A Beginner’s Guide to Mendocino & Lake County’s Wines

A white-tailed deer rests in an organic vineyard, Mendocino County, California / Getty
A white-tailed deer rests in an organic vineyard, Mendocino County, California / Getty

For years, Mendocino and Lake counties served as sources of affordable grapes for its southern sisters, Napa and Sonoma. Now each region is establishing its own identity.

Comprised of 13 American Viticultural Areas (AVAs), Mendocino County boasts the highest percentage of certified organic and biodynamic grapes in the nation.

Parducci Wine Cellars is Mendocino County’s oldest winery, still going strong after more than 80 years, having been founded in 1932. Fetzer Vineyards started here in the 1960s and continues to be a global force in organic grape growing. Mendocino also receives renown for its Anderson Valley Pinot Noir and Alsatian whites.

Once a popular resort destination, Lake County today depends more on wine than tourists. Its more than 9,000 acres of vineyards ring around Clear Lake, one of the oldest lakes in North America.

It’s largely around this geological wonder that 140-some growers have made their living selling affordable grapes.

In recent years, the buzz has revolved around the Red Hills Lake County subappellation. High in elevation and rich in red volcanic soils, the district is becoming known for high-quality Cabernet Sauvignon.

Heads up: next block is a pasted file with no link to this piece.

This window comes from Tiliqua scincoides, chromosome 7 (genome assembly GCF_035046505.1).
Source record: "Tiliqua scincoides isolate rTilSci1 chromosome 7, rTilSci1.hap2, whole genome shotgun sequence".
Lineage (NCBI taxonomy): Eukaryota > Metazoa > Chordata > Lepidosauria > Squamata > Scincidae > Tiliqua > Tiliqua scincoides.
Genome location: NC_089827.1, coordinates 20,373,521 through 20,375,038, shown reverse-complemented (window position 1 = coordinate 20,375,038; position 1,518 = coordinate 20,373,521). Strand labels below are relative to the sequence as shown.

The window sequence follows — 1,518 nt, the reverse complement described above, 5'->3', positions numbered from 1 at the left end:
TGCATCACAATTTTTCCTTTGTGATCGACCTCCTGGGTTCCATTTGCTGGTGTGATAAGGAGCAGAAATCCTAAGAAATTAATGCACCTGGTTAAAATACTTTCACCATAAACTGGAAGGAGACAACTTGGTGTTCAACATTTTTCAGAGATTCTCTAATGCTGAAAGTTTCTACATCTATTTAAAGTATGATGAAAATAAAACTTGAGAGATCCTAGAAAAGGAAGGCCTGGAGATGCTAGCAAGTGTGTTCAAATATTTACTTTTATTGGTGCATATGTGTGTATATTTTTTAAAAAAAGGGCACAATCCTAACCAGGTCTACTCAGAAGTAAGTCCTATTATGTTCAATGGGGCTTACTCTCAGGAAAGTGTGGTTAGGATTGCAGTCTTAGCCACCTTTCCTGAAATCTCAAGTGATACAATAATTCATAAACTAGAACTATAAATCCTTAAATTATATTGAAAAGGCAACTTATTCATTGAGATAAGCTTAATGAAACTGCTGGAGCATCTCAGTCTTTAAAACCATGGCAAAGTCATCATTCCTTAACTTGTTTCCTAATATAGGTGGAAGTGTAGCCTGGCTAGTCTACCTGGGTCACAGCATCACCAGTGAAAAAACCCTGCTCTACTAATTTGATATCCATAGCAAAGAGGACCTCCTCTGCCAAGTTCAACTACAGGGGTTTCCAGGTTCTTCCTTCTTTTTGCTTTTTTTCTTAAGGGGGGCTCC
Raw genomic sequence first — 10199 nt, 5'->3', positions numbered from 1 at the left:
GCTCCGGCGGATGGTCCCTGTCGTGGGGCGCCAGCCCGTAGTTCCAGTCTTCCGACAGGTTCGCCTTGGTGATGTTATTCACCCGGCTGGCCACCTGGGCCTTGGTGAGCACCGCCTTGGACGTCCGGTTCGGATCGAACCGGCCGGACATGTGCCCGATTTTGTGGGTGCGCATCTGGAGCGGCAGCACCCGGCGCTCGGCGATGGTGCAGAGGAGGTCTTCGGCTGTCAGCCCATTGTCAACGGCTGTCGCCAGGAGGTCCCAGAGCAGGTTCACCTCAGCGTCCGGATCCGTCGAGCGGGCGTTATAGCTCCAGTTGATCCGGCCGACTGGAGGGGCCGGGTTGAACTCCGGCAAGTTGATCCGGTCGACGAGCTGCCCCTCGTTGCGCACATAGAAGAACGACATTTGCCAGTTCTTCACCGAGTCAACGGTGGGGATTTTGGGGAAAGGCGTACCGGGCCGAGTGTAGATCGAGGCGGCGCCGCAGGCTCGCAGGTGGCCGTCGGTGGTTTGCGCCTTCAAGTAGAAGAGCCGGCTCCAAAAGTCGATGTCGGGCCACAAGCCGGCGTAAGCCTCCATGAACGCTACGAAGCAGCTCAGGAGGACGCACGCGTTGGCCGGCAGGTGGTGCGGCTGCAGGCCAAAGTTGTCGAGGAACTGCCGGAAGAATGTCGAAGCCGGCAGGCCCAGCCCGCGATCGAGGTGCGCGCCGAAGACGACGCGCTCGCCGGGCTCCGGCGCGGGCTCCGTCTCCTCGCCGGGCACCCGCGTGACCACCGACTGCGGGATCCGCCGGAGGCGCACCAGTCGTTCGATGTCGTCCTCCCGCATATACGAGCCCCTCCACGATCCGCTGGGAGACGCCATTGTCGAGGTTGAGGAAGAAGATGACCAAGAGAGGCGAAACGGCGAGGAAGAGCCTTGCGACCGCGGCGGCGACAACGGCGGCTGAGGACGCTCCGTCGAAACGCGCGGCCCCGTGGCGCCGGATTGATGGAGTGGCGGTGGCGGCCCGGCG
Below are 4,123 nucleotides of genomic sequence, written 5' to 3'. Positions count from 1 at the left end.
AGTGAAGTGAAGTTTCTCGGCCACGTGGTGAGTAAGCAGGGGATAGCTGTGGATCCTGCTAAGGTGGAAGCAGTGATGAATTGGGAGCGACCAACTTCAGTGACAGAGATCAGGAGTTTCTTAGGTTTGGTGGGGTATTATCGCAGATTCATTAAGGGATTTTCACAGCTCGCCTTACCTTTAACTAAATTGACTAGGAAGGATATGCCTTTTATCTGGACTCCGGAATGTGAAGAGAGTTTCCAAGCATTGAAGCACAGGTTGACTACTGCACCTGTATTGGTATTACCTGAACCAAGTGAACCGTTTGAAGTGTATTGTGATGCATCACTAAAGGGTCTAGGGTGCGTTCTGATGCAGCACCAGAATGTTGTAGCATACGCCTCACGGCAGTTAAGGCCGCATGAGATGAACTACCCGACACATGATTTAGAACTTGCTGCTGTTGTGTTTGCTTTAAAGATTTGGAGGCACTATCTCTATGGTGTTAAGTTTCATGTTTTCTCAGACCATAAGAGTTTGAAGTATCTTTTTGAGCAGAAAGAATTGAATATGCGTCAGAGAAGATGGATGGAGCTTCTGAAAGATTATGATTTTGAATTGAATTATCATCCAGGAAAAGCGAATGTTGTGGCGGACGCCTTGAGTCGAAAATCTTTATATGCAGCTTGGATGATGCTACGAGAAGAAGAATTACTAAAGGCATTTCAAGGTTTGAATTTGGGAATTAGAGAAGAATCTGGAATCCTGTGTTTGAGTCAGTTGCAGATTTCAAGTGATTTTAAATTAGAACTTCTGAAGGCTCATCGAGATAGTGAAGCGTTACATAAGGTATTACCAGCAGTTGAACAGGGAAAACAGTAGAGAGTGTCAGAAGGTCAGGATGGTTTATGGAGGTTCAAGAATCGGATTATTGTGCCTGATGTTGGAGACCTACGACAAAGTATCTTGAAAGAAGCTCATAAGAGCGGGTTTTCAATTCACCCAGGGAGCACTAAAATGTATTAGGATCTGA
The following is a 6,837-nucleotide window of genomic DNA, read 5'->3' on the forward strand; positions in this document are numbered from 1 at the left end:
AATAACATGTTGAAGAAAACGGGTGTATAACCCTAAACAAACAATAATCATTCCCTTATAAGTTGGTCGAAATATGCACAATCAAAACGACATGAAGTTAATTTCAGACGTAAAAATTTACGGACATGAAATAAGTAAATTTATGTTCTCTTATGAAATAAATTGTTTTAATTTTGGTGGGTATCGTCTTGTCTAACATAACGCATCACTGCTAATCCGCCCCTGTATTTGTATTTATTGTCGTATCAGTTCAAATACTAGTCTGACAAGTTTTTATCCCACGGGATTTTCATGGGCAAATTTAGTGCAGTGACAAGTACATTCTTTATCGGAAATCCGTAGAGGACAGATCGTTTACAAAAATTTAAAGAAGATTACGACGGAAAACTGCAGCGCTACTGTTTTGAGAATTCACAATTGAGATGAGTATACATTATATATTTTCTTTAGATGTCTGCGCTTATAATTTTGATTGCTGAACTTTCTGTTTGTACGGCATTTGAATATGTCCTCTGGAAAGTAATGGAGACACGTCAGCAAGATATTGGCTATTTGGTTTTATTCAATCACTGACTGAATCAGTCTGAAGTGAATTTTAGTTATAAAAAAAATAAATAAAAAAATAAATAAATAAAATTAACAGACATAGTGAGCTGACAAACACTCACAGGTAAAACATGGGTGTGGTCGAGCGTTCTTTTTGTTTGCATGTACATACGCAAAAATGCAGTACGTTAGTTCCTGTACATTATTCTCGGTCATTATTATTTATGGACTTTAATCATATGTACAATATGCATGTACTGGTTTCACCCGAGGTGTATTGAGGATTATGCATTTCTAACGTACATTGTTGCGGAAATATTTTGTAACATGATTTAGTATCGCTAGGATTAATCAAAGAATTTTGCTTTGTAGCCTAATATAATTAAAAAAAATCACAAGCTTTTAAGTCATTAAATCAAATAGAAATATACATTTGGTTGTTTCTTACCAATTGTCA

To Mendocino County winemakers and growers, building a showcase winery or hanging out with wannabe collectors isn’t what’s important.

It’s all about the wine.

Some grew up in Mendocino County, and it’s what they know. Others left and came back to restore a family legacy. There are those who made wine elsewhere and ruled out other suitors, putting down deep roots here.

Sunset over the ocean from Mendocino
A land of contrasts for Obsidian Ridge / Photo by Tim Kennedy, Napa Films

Beauty in Contrasts

This is a vast county that possesses extreme coastal beauty, hot and cold climates, old and new vines, and a growing reputation for world-class wines.

Mendocino County has earned much of its fame from the wines of its Anderson Valley subappellation.

Cool-climate Pinot Noir and Chardonnay flourish here, as do Alsatian-style whites like Gewürztraminer, Riesling and Pinot Gris. The area also produces some of the best sparkling wines in California.

Time to Take a Deep Look at Santa Barbara's World-Class Wines

Inland, American Viticultural Areas (AVAs) like Redwood Valley and Hopland, farmed for decades by descendants of Italian immigrants, contribute old-vine Zinfandel, Carignan, Petite Sirah and Syrah.

The continued presence of many of these family farmers, and the tenacity shown by subsequent generations, has helped preserve many of these coveted old vines.

Vineyard in the fall in Anderson Valley, Mendocino County / Getty
Vineyard in the fall in Anderson Valley, Mendocino County / Getty

Mendocino/Lake’s Top Grape Varieties

Pinot Noir: Mendocino Coast and Anderson Valley Pinot Noirs are relatively light in body, color and texture, with invigorating spice, floral and red fruit notes.

Chardonnay: Typically display notes of apple, melon and vanilla. Thanks to bright acidity, coastal Mendocino Chardonnay is often used in sparkling wines.